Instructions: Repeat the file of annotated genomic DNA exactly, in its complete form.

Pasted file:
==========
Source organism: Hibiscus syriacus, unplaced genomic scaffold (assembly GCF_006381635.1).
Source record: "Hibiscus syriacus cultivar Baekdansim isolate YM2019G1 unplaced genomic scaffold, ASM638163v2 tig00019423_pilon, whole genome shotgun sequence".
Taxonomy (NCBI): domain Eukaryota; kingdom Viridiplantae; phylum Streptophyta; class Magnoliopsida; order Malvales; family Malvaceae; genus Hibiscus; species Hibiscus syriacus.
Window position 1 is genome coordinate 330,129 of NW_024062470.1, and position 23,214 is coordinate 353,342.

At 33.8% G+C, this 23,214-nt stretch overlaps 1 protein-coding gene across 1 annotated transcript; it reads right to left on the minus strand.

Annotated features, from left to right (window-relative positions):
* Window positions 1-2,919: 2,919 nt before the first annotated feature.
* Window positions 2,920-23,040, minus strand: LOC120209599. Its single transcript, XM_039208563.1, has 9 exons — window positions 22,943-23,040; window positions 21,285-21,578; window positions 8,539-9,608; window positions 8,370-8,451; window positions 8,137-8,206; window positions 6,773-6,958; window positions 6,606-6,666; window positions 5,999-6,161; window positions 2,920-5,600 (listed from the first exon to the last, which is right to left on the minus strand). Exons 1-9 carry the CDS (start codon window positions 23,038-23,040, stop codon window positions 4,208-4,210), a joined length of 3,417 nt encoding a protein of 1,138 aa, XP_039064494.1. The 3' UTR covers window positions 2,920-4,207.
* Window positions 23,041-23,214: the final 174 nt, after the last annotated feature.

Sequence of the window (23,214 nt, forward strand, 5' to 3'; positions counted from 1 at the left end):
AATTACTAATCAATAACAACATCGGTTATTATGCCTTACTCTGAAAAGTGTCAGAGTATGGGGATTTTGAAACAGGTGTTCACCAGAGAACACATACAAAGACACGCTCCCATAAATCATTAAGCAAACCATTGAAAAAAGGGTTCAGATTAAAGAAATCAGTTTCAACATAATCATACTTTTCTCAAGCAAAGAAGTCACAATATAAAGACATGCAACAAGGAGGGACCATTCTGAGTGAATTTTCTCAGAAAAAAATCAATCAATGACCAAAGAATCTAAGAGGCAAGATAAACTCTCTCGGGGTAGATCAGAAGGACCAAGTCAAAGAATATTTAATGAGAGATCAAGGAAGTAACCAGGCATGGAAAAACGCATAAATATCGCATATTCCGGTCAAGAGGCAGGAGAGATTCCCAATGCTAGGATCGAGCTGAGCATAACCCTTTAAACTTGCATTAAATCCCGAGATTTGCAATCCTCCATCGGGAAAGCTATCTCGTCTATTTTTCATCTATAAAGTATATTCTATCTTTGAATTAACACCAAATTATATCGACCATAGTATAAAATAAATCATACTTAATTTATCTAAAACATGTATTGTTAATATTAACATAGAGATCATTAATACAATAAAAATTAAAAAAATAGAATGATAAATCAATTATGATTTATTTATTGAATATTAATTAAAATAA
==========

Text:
Source organism: Hibiscus syriacus, unplaced genomic scaffold (assembly GCF_006381635.1).
Source record: "Hibiscus syriacus cultivar Baekdansim isolate YM2019G1 unplaced genomic scaffold, ASM638163v2 tig00019423_pilon, whole genome shotgun sequence".
Taxonomy (NCBI): domain Eukaryota; kingdom Viridiplantae; phylum Streptophyta; class Magnoliopsida; order Malvales; family Malvaceae; genus Hibiscus; species Hibiscus syriacus.
Window position 1 is genome coordinate 330,129 of NW_024062470.1, and position 23,214 is coordinate 353,342.

At 33.8% G+C, this 23,214-nt stretch overlaps 1 protein-coding gene across 1 annotated transcript; it reads right to left on the minus strand.

Annotated features, from left to right (window-relative positions):
* Window positions 1-2,919: 2,919 nt before the first annotated feature.
* Window positions 2,920-23,040, minus strand: LOC120209599. Its single transcript, XM_039208563.1, has 9 exons — window positions 22,943-23,040; window positions 21,285-21,578; window positions 8,539-9,608; window positions 8,370-8,451; window positions 8,137-8,206; window positions 6,773-6,958; window positions 6,606-6,666; window positions 5,999-6,161; window positions 2,920-5,600 (listed from the first exon to the last, which is right to left on the minus strand). Exons 1-9 carry the CDS (start codon window positions 23,038-23,040, stop codon window positions 4,208-4,210), a joined length of 3,417 nt encoding a protein of 1,138 aa, XP_039064494.1. The 3' UTR covers window positions 2,920-4,207.
* Window positions 23,041-23,214: the final 174 nt, after the last annotated feature.

Sequence of the window (23,214 nt, forward strand, 5' to 3'; positions counted from 1 at the left end):
AATTACTAATCAATAACAACATCGGTTATTATGCCTTACTCTGAAAAGTGTCAGAGTATGGGGATTTTGAAACAGGTGTTCACCAGAGAACACATACAAAGACACGCTCCCATAAATCATTAAGCAAACCATTGAAAAAAGGGTTCAGATTAAAGAAATCAGTTTCAACATAATCATACTTTTCTCAAGCAAAGAAGTCACAATATAAAGACATGCAACAAGGAGGGACCATTCTGAGTGAATTTTCTCAGAAAAAAATCAATCAATGACCAAAGAATCTAAGAGGCAAGATAAACTCTCTCGGGGTAGATCAGAAGGACCAAGTCAAAGAATATTTAATGAGAGATCAAGGAAGTAACCAGGCATGGAAAAACGCATAAATATCGCATATTCCGGTCAAGAGGCAGGAGAGATTCCCAATGCTAGGATCGAGCTGAGCATAACCCTTTAAACTTGCATTAAATCCCGAGATTTGCAATCCTCCATCGGGAAAGCTATCTCGTCTATTTTTCATCTATAAAGTATATTCTATCTTTGAATTAACACCAAATTATATCGACCATAGTATAAAATAAATCATACTTAATTTATCTAAAACATGTATTGTTAATATTAACATAGAGATCATTAATACAATAAAAATTAAAAAAATAGAATGATAAATCAATTATGATTTATTTATTGAATATTAATTAAAATAA